“At first it was just watching movies and working on airplanes, and then Simon kept telling me I should try drawing on it,” Nikolai Haas says. “It took me a second to get the hang of it but once I did, I couldn’t stop. Now, I have over 8500 drawings in the cloud. That should give you some sense of how much time I spend on it.” The Haas Brothers, Simon and Nikolai, have been using the iPad as a critical tool for expanding the reach of their erotic, cartoonish world, which over the past five years has become a sought-out household aesthetic in the contemporary art and design scenes. It is hard for an Architectural Digest profile to pass without noticing a set of bronze horns or paws in a corner—the telltale sign that their handiwork is present and lurking. Human touch is an enigmatic characteristic in furniture and sculpture and, to my surprise, I learn that not all their shapes are necessarily “organic.” In their practice, the iPad is not just utilized as a drafting tool; it is also where work gets finished. “We both love objects whose origins are mysterious and it is within the past year or so that I think the iPad and the Pencil have reached this level, where you can draw something on the tablet and then arrive at a finished object that does not betray the fact that it was computer generated,” Simon says. “Once it broke through that ceiling, it became maybe our most valuable tool.”
We play “Fuck, Marry, Kill” and the iPad fairs better than I expect, as it is both loved and desired. The Haas Brothers admire not only the iPad’s mobility and flexibility as a tool but also its touch and its responsiveness, which they liken to a good veggie burger. “It’s the kind of vegan that doesn’t try to make itself taste like meat. It knows it’s not a piece of paper or a pencil and it’s comfortable with that,” Nikolai says. “It has its own touch.”
Simon and Nikolai aren’t the only artists enamored with Apple’s now decade-old tablet. Since its debut, the iPad has become a critical tool for creatives of all stripes (read: not just David Hockney, although he remains one of our favorite iPad painters). For instance, we have a soft spot for Gucci favorite and now Bulgari collaborator Ignasi Monreal, who created our Alessandro Michele cover for our Spring 2019 issue. For the globe-trotting illustrator, the iPad has replaced the need for a computer; it is his whole world. He too is a fan of the feeling of the Pen and what it makes possible in his work. “It’s the ultimate freedom,” Monreal says. “It’s a tool that feels like it was made for me and I was not an easy convert. In fact, my first iPad was a gift from my mother.”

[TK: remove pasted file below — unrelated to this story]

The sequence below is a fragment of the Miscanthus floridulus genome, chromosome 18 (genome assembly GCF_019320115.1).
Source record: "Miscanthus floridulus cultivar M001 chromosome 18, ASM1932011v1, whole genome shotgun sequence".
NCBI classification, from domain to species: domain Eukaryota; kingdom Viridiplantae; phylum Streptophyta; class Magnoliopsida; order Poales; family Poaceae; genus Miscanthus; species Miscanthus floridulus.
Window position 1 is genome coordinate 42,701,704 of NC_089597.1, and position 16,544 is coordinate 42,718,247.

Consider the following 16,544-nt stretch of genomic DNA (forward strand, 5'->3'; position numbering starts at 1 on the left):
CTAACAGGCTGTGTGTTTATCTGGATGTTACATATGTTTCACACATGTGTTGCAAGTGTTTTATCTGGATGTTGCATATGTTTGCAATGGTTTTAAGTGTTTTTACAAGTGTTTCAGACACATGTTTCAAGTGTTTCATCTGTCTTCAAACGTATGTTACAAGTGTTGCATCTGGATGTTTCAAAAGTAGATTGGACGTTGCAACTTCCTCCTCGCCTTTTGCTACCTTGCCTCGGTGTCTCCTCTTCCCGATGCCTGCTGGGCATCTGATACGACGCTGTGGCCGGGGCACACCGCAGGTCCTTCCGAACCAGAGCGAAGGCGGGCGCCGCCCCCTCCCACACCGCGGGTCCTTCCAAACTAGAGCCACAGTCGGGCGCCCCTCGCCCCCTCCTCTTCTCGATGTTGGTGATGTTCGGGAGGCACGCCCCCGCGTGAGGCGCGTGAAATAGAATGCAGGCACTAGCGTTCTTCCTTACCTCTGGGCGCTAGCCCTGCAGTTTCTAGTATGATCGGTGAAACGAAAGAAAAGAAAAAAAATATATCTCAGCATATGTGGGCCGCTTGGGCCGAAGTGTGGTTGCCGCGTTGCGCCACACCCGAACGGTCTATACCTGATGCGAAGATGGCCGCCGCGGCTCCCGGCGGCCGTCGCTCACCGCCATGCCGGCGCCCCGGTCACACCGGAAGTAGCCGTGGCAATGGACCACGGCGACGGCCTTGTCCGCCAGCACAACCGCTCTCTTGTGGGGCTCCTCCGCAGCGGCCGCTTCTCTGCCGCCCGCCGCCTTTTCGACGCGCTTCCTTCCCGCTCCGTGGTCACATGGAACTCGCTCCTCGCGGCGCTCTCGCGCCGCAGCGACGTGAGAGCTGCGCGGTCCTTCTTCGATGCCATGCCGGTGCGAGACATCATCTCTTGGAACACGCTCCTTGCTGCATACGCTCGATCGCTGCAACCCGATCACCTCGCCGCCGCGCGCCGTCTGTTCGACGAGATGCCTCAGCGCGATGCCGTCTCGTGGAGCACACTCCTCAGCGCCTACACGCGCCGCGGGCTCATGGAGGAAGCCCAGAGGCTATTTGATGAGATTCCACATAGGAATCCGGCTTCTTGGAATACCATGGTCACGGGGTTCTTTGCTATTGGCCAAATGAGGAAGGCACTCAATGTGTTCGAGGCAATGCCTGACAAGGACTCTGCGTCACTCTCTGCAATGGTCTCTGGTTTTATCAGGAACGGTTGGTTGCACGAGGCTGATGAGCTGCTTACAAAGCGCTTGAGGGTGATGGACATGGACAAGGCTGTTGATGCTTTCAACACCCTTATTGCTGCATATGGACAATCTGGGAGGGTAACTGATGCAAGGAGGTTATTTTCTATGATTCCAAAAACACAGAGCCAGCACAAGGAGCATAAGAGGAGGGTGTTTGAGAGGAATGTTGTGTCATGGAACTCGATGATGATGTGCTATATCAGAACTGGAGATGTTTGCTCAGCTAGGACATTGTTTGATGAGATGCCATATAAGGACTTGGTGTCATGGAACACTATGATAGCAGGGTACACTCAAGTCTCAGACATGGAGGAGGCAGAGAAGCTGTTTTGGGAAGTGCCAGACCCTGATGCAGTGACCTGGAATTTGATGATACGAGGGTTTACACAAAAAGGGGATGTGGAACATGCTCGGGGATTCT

The unexpected utility of the tablet is a recurring theme when speaking to those who swear by it. It is one of those lucky lovers who seems to cultivate need out of the blush of the desire. Juanpa Zurita, the Youtuber comedian and filmmaker, surprises me when he shares that his most frequented application is not the native platform that made him internet famous but rather my favorite Apple product: Notes. For me, it’s a diary; for Zurita, it’s a sketchbook. “I always loved to write by hand but I stopped doing it for efficiency purposes: having a notebook and pen with me at all times was not practical,” Zurita explains. “With the iPad’s sensitivity to handwriting, I was able to go back to it. There is something powerful about writing with your hand.” A no-fuss extension with ultimate peripatetic potential, the iPad has full stop replaced Zurita’s laptop. Everything he needs to produce his videos occurs on its sleek surface. “There is something friendly and accessible about the way it feels,” Zurita says lovingly, as if describing a friend rather than a product. And, in the midst of COVID, it’s easy to understand why the most valuable thing the iPad has added to the creative landscape over the past decade is its investment in the intimacy of touch.